The Service Committee will continue to be a vital ministry of our congregation; however, the relocation of L&F may provide an opportunity to relocate the work of our Service Committee to the new facility. Our PLAN Legal Clinic serves clients of the Service Committee as well as the soup kitchen. We hope the clinic will also be located in the new L&F facilities. In fact, we anticipate that the relocation of L&F may provide several Clarksville not-for-profit groups the opportunity to create a centralized location where all the agencies who serve those in need can cooperate to offer the real hope of lives transformed. Imagine a place where those of great need in our community could access a hot meal and other services. Imagine a one-stop shop for medical and dental clinics, clothing, housing, legal services, life skills education, job training, internships, employment search, employment opportunities (as kitchen workers, food distributors, custodial, maintenance, security, and the like), childcare, full time social worker, counseling, and the like.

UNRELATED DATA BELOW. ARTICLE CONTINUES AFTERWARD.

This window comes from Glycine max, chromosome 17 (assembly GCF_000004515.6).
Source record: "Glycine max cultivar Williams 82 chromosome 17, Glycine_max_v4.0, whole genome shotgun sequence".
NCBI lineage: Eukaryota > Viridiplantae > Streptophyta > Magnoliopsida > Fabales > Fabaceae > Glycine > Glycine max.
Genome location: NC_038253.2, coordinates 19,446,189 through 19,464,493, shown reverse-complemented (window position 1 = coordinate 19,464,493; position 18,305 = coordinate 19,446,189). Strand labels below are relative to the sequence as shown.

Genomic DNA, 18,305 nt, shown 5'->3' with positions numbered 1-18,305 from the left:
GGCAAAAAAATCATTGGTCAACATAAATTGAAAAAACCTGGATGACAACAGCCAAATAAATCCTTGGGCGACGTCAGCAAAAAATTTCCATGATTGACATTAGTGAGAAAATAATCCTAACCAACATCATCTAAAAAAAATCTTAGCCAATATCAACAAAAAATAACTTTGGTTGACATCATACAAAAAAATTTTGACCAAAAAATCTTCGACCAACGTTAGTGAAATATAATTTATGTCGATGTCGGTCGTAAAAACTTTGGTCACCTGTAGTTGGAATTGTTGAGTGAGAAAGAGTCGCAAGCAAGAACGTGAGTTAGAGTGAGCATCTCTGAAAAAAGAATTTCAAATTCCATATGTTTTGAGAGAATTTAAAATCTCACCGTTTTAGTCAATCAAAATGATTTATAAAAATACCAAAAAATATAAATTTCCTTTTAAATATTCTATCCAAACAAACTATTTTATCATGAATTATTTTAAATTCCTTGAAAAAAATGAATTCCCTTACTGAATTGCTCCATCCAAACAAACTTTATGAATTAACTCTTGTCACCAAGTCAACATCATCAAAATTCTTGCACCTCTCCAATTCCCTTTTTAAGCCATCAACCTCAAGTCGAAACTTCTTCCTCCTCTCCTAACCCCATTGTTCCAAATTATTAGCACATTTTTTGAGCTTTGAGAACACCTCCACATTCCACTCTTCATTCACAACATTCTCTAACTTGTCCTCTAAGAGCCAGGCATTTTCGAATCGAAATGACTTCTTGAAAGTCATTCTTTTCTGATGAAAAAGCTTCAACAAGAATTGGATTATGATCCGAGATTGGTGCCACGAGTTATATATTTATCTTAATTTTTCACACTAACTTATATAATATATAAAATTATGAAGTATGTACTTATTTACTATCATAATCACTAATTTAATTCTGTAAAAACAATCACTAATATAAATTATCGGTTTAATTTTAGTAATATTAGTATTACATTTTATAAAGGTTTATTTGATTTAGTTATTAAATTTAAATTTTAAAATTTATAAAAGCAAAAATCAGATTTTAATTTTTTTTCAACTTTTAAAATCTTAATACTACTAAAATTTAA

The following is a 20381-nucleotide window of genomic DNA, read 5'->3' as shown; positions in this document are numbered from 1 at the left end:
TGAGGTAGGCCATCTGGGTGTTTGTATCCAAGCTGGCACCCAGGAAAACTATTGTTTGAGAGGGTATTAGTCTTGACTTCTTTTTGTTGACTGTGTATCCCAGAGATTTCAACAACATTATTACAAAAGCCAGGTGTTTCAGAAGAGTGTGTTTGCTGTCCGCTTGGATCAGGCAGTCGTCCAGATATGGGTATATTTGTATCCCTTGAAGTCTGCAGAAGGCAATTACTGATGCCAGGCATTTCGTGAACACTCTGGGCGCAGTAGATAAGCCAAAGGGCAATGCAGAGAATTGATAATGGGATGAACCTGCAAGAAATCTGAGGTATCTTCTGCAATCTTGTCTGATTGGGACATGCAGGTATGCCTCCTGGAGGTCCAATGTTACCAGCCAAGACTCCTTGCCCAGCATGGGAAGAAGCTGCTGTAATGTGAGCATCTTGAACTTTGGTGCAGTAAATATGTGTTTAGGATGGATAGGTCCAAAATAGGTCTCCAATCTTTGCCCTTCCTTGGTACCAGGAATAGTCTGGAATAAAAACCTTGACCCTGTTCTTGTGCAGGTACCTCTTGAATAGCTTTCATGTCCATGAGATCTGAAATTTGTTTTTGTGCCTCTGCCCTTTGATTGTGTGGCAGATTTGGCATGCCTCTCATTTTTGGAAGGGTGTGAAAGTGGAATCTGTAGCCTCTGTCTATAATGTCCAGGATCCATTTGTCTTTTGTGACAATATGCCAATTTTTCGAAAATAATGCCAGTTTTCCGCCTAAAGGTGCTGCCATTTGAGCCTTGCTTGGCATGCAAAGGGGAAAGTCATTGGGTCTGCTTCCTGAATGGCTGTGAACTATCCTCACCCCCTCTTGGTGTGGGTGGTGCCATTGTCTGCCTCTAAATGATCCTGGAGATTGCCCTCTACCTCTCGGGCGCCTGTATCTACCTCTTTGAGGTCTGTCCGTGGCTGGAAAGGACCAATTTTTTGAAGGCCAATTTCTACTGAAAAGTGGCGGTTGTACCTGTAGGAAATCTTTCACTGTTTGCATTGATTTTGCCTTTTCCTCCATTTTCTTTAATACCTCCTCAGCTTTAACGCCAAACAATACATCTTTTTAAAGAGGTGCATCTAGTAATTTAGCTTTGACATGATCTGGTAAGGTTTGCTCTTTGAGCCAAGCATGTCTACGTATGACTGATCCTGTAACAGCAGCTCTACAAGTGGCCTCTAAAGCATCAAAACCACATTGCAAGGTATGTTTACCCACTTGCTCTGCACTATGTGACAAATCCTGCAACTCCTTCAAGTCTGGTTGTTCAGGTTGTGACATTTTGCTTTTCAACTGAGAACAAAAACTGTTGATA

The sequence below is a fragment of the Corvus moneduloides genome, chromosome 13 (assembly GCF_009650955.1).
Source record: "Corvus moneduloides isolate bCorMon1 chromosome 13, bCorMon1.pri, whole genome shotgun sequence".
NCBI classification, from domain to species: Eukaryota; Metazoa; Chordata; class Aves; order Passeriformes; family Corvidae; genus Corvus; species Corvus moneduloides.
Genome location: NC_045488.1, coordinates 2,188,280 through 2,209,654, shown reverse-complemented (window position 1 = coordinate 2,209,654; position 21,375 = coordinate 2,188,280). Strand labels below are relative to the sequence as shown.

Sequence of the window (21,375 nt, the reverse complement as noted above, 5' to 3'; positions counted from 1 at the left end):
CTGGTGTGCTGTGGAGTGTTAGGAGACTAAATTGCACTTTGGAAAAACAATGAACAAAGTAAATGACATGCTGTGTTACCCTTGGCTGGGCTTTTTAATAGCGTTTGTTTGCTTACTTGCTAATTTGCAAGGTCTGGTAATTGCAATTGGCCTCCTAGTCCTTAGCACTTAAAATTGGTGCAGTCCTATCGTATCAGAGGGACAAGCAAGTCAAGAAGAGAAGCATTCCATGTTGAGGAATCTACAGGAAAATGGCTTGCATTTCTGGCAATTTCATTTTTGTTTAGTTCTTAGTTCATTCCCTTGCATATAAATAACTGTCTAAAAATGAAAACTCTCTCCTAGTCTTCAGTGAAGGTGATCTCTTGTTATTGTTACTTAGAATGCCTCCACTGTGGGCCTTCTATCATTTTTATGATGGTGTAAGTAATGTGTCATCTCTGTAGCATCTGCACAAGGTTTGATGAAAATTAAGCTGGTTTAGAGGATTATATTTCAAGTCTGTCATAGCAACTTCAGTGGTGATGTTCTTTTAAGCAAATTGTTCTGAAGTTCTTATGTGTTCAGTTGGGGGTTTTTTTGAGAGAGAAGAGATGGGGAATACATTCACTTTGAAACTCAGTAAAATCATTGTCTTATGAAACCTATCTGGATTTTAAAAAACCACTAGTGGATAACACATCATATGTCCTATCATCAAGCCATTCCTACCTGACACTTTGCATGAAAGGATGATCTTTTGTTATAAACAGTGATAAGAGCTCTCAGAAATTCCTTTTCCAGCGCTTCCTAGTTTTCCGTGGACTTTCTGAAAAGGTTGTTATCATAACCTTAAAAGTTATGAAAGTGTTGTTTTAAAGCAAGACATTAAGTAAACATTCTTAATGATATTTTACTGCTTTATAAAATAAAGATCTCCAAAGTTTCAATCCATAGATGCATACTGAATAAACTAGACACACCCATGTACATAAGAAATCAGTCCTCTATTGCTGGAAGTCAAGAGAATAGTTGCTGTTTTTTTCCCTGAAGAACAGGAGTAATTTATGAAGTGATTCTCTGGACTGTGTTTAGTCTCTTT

We will continue to be actively involved in local missions of many types. Without the constraints of heavy use of the AOC facility by Loaves and Fishes, we may be able to expand use for other mission activities, especially those like Room in the Inn, which provide opportunity for APSU Chi Alpha students to be involved in mission.
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AOC Rennovation

We anticipate beginning the renovation when Loaves and Fishes vacates (no later than January 2021) and anticipate renovations taking no longer than 6 months. We hope to be using the newly renovated AOC for new programming by Fall 2021.
Growing old happens naturally. It is our default. We see the effects when we look in the mirror and when we look around our congregation. With age comes wisdom and beauty, maturity and deep roots. We value these qualities. Prioritizing young people and their families does not mean that we ignore senior adults or sideline relevant missions, but sometimes it does mean making tough choices about resource allocation. For a church to remain vital requires effort and the energy that young people bring. The truth is, every church needs young people. We need their curiosity, authenticity, freshness, and fruitfulness. For our church’s sake, we must engage people ages 15-29 like never before, so that we can all continue to grow—spiritually, emotionally, and missionally. More than this, Jesus, who is our pattern in ministry, went out of his way to heal and minister to children specifically (See Mark 5:21-43, 7:24-30, 9:14-29, 9:37, 10:13, etc.).